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Last Updated: Thursday January 07 2010 16:58 GMT

Whaling row ends in boat smash

The smashed up Ady Gil boat (AP Photo/Sea Shepherd Conservation Society, JoAnne McArthur)
AP Photo/Sea Shepherd Conservation Society, JoAnne McArthur

Anti-whaling protesters who were trying to stop the creatures being killed have said their high-tech speed boat was attacked in a clash at sea.

The campaigners, who want Japan to stop killing whales for research, accused the whalers of ramming into their boat.

But the whalers said this isn't true, and claimed the protesters threw ropes at their propellers and launched stink bombs at their boat to cause trouble.

The front of the campaigners' boat was ripped off and its side was damaged.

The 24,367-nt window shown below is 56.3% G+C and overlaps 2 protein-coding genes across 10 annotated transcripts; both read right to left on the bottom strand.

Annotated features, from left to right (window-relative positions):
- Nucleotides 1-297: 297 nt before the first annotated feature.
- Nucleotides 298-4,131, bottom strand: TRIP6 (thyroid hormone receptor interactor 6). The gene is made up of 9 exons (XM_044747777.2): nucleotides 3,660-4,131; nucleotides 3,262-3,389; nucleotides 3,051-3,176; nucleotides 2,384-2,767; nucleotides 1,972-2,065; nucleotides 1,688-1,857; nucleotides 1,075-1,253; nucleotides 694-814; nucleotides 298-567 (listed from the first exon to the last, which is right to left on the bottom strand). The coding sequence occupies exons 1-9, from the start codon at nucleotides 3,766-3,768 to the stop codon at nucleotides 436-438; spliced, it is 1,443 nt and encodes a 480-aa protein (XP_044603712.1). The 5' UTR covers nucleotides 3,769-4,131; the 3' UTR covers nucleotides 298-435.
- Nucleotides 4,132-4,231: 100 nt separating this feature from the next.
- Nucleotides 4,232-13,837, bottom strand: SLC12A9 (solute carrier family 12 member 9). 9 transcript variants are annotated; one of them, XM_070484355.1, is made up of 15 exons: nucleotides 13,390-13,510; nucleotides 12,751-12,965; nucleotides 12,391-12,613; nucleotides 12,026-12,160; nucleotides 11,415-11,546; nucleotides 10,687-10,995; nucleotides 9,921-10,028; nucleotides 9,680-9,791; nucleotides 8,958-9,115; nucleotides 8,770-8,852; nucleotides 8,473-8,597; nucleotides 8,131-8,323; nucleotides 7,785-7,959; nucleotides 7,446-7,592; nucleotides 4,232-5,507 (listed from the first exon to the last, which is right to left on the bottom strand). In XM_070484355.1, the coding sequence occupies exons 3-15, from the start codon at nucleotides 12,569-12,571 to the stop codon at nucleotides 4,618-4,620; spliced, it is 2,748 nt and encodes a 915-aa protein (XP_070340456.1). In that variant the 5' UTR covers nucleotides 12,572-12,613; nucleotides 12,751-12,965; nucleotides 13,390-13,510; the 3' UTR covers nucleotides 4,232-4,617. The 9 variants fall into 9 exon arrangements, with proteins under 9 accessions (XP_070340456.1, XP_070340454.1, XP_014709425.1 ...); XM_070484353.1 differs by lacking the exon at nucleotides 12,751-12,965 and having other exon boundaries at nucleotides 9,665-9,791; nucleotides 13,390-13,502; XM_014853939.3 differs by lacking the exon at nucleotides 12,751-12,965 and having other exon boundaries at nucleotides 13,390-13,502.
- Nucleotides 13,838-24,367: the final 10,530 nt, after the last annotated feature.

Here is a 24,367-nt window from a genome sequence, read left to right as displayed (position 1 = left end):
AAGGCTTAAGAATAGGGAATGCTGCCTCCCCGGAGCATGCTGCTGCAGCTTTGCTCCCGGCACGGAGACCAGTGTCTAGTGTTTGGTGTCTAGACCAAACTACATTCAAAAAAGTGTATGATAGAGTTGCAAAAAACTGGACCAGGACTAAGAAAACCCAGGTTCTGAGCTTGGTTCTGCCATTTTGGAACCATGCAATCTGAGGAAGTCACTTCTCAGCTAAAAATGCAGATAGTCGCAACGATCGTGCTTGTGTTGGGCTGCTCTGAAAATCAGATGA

'Whale war'


There were six people on board the boat, called the Ady Gil, but they were all rescued.

The anti-whalers, who belong to a group called Sea Shepherd Conservation Society, have been clashing with the Japanese whalers for a few years.

A spokesman for Sea Shepherd said the crash had turned things into a "real whale war".

But the Japanese research team insists it has done nothing wrong and that the protesters have been interfering with their work for years.


The moment the two boats crashed (AP Photo/Institute of Cetacean Research)
The moment the two boats crashed (AP Photo/Institute of Cetacean Research)

Japan used to allow whales to be killed so their meat could be sold for people to eat. This was stopped in 1986, but international laws mean they can still kill some whales for scientists to study.

Some campaigners think this is an excuse and that Japan still kills whales for their meat, but Japan says this is not true.

The protesters are now working to save the Ady Gil and stop it from sinking.